By Jay Lund
Summary of conditions
March 2016 has been unusually wet, and quite a contrast to February. The “Godzilla” El Nino this year has been a bit “Gonzo”, but overall has brought a welcome above average precipitation for northern California, after four solid drought years. The unevenness of the precipitation is some concern, and the depth of remaining surface and subsurface storage drawdown from the drought remains sizable.
Annual precipitation and snowpack are now about average overall for California. The largest reservoirs in northern California are in good shape, with sizable, about average, snowpacks waiting to trickle down in spring. Overall, total surface storage in California is about 2.7 million acre-ft below average for this time of year (improved from an 8 maf surface storage deficit in October). Groundwater will be recharging, as it should this time of year in most places, but groundwater is likely to remain drawn down in much of the southern Central Valley.
California remains in a drought, a bit. So far, the much-hyped El Nino has brought us largely average precipitation and snowpack. A huge improvement over the last few years, but not an excuse to forget the lessons of the drought so far. And who knows what next year will bring.
Here are recent highlights, with links to the California Department of Water Resources’ California Data Exchange Center (CDEC) at http://cdec.water.ca.gov.
Reservoir and Groundwater Storage Conditions
Major reservoirs in northern California are mostly healthy this year, but substantially emptier south of the Delta.
California’s total reservoir storage remains about 2.7 maf (about 2.7 full Folsom reservoirs) less than average for this time of year. This is a nice improvement from being 8 maf below average in October. Groundwater statewide will be making some recovery but will be a long way from recovering from drought in many drier areas south of the Delta.
The drought by 2015 depleted total storage in California by about 22 maf cumulatively or nearly a year’s worth of water use in agriculture. Storage is recovering during this wet season, but still has a good bit to go, probably 12-16 maf of drought storage drawdown remains, mostly from groundwater.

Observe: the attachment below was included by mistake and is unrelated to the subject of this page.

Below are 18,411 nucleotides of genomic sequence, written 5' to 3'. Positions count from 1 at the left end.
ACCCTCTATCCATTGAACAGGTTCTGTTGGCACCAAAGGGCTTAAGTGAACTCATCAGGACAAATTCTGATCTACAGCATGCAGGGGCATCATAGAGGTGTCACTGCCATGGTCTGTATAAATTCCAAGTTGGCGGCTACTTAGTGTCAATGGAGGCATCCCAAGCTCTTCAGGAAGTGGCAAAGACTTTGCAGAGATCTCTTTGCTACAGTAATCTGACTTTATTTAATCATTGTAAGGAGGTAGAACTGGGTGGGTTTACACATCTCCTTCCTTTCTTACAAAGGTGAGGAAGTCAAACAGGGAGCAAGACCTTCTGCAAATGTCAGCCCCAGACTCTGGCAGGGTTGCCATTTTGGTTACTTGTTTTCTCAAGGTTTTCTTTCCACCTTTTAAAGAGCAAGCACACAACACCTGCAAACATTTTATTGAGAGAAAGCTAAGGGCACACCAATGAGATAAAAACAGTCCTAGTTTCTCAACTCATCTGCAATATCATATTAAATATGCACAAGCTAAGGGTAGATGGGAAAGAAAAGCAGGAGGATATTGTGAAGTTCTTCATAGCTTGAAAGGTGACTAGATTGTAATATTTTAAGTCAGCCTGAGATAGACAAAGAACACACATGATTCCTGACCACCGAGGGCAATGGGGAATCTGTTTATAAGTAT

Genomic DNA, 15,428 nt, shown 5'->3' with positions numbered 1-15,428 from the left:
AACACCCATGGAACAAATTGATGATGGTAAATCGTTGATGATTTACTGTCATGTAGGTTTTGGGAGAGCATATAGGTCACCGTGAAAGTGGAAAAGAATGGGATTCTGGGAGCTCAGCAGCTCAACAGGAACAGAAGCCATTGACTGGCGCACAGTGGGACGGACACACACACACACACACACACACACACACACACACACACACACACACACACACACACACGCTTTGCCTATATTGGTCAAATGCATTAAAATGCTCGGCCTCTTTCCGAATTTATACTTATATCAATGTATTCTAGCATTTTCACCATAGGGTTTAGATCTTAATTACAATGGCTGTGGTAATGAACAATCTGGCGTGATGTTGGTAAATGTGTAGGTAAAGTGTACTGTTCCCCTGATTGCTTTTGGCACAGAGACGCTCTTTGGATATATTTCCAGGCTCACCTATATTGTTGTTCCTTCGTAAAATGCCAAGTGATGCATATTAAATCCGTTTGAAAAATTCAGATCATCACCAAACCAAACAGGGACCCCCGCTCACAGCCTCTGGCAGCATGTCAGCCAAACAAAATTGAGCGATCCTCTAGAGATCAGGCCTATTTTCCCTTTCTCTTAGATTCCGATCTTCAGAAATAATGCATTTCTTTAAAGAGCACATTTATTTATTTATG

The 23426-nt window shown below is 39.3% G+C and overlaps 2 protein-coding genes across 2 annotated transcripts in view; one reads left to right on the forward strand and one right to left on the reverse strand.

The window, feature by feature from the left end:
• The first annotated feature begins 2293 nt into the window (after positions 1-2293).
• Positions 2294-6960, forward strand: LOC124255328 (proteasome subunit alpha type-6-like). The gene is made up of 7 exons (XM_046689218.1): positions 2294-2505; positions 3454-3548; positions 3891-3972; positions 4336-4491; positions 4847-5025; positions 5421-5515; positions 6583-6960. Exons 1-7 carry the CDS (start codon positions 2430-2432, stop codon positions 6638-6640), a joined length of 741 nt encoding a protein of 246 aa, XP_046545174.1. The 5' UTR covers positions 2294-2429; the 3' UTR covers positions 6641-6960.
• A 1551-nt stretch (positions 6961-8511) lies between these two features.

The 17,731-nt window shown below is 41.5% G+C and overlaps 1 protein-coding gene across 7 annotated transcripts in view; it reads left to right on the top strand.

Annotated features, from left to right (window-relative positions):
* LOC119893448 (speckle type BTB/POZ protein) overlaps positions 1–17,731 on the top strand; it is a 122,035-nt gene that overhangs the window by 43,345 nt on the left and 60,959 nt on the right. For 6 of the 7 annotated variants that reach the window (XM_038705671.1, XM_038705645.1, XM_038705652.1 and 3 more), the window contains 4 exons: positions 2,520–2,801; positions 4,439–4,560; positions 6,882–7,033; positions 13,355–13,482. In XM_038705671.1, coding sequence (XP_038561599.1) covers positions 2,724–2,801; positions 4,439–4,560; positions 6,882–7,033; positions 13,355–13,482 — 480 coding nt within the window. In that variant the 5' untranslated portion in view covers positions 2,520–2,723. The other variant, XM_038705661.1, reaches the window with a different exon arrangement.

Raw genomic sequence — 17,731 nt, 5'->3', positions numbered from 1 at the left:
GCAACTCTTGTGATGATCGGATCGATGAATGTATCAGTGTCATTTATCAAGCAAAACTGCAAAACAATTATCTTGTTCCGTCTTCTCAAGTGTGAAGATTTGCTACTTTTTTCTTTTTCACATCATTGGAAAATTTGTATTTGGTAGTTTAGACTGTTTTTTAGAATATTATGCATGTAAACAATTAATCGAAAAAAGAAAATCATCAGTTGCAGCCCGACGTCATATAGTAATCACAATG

Precipitation and Snowpack
Precipitation in most of California is far superior to the last four years of drought. But we have had some very dry months (February) and some very wet months (March and January). Southern parts of California, south of the Delta, have had a smaller share of relative water bounty, but are in much better shape than last year.
http://cdec.water.ca.gov/cgi-progs/products/PLOT_ESI.pdf – Sacramento Valley
http://cdec.water.ca.gov/cgi-progs/products/PLOT_FSI.pdf – San Joaquin Valley
http://cdec.water.ca.gov/cgi-progs/products/PLOT_TSI.pdf – Tulare Basin
Much better than the last four years, but still a bit of drought. A very wet March, and fairly wet December and January, has helped recover from a dry February and four years of drought. Northern California is in mostly good shape for the coming year. More southern parts of California are more stressed, but still far better off than the previous four years. Lingering drought effects will continue. A “Godzilla” El Nino is no guarantee of a drought-buster.
It is unclear if the next year will be a return to drought conditions, but the forecast for April so far seems mostly dry.
UC Davis’ drought seminar series videos are now available at: https://watershed.ucdavis.edu/education/classes/california-water-policy-seminar-series-drought
Jay Lund is Director of the UC Davis Center for Watershed Sciences and Professor of Civil and Environmental Engineering at UC Davis.
Paul Ullrich (Video): Drought in California: A climatological look at water in a semi-arid landscape. UC Davis School of Law and Center for Watershed Sciences Water Policy Seminar Series, January 13, 2016
Jay Lund (Video): Drought and Water Management in California. UC Davis School of Law and Center for Watershed Sciences Water Policy Seminar Series, January 6, 2016